I’m also using some spices (Garam Masala) my wife brought back from India when she was there for business earlier this year. That was before lock-down came and none of us could go anywhere. I’m hoping to go on the next trip with her. But until then, enjoy this recipe. It’s great served with Basmati rice, some mango chutney, and a bit of yogurt on the side to cool things off. We had hard cider, but a nice lassi would also be good. If you have issues with spicy, just leave the chile pepper out.

Dry Masoor Dal
(makes 2 – 3 servings)


  • 2 TB light olive oil
  • 1 cup Red Masoor Dal (split)
  • 1 tsp Red Chipotle Chile Pepper
  • ½ tsp turmeric powder
  • ¾ tsp salt
  • 1 tsp Garam Masala powder
  • 1 TB lemon juice


  • Rinse dal and set aside
  • Heat oil in a deep saucepan and add chile pepper, turmeric powder, and salt and stir for 10 – 12 seconds until you can start to smell the spices.
  • Add the rinsed dal and stir to blend
Dal with spices in the pan
  • Add enough water to cover the dal (for me it was about 2 cups), reduce the heat, cover and allow to simmer
  • Cook until all the water is absorbed. Test the dal to make sure it is soft. If not, add a bit more water and continue to cook.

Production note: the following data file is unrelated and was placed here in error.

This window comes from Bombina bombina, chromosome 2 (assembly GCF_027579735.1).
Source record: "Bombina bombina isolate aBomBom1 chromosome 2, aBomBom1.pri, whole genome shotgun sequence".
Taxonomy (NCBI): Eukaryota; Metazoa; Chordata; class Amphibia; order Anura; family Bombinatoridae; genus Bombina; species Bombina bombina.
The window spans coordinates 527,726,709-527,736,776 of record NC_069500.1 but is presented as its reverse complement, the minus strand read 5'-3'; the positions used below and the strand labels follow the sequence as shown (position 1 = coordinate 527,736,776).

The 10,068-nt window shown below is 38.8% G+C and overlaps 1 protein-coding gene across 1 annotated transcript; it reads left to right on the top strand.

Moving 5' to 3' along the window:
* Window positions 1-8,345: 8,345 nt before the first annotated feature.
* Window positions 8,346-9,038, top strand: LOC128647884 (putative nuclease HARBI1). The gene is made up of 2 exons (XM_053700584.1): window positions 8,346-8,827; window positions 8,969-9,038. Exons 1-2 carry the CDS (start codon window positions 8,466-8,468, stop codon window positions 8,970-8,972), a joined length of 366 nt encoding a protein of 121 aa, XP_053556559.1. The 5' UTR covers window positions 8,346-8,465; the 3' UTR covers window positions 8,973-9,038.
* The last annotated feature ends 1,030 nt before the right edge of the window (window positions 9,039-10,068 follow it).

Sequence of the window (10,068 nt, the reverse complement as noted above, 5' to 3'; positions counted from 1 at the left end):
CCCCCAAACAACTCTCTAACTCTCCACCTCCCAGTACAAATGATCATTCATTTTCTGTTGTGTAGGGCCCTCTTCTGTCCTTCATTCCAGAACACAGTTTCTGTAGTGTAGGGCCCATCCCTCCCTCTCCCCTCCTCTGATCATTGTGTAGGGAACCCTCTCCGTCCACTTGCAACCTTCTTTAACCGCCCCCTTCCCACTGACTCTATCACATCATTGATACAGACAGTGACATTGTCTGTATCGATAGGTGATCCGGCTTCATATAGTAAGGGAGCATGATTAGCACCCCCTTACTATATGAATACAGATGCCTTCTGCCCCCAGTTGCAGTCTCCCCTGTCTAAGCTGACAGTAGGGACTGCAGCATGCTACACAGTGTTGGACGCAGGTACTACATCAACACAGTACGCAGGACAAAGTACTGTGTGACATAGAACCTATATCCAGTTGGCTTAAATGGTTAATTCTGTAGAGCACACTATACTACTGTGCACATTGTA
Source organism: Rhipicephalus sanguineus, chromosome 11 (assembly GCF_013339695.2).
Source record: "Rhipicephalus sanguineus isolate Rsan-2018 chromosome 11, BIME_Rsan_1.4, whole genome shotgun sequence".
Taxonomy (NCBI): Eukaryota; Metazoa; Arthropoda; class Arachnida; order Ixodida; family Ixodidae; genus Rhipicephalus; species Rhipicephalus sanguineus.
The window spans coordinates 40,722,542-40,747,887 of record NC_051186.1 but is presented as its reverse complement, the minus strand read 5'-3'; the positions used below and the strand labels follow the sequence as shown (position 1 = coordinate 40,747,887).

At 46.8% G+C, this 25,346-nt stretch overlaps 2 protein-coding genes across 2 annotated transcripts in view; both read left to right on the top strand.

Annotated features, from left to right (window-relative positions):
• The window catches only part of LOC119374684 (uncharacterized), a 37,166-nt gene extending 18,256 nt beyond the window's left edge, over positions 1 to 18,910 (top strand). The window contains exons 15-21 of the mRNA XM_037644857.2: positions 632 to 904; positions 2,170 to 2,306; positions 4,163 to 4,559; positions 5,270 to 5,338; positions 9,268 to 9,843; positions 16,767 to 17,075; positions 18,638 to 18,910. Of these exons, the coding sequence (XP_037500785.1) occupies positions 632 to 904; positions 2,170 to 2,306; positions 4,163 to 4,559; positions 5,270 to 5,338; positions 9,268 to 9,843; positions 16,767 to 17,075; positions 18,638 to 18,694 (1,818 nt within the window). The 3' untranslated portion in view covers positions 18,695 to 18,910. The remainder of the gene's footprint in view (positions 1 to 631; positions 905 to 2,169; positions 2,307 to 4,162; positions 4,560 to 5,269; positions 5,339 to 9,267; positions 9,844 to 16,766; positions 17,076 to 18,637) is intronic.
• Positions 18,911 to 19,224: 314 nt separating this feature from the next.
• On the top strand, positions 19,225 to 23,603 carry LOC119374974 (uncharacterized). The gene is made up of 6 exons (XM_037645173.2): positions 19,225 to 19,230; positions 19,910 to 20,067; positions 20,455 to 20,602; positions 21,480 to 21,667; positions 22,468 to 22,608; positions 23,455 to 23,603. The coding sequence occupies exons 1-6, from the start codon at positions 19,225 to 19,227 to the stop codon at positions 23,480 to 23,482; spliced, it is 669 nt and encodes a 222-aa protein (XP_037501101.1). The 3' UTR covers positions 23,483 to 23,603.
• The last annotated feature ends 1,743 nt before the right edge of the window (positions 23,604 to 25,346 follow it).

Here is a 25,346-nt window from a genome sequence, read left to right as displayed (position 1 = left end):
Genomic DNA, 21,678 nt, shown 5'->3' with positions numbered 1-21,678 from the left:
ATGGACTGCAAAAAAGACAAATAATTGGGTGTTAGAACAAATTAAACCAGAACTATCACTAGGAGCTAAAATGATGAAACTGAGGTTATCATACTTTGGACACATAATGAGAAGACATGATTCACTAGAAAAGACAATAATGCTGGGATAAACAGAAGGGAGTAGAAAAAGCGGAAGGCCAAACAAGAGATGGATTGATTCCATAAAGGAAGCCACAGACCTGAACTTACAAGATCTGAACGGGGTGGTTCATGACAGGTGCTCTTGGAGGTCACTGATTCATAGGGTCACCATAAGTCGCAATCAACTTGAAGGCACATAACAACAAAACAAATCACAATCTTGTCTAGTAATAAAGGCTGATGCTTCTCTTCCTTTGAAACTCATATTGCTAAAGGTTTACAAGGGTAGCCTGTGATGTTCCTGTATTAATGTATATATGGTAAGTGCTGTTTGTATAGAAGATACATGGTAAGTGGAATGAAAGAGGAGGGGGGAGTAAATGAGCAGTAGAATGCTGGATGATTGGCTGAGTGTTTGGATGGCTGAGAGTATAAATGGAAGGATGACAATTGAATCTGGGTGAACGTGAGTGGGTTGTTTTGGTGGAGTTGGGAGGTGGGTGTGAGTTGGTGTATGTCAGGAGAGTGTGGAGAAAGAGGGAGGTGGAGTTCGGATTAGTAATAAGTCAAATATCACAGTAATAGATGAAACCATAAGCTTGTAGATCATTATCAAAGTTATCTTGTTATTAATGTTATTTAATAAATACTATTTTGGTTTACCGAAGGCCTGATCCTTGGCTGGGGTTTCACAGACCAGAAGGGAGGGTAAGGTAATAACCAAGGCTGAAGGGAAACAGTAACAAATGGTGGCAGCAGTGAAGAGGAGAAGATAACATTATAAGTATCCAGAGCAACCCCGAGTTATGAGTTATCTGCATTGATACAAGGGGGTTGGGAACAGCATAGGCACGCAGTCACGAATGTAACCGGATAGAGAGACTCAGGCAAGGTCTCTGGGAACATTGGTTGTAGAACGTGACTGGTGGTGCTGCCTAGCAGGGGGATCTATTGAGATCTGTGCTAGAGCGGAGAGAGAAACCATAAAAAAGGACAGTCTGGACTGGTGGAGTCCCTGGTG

• Once there is just a small amount of liquid in the bottom of the pan if you move the lentils, increase the heat, and add the garam masala. Stir well, and continue to cook until all water has been absorbed.
  • Transfer to a serving bowl, squeeze some lemons on top and serve with rice, naan, and your choice of chutneys.
A photo from Beth’s last trip to India

I think that learning about a country’s culture, it’s music, it’s traditions, is the way to bring history to life. And when you’re learning about something as deep and dark as WWII, learning about the people who were impacted, rather than just memorizing names and dates is the way to engage students in the act of learning and building a habit to always ask for more. Were you good at history? What was your favorite class and why?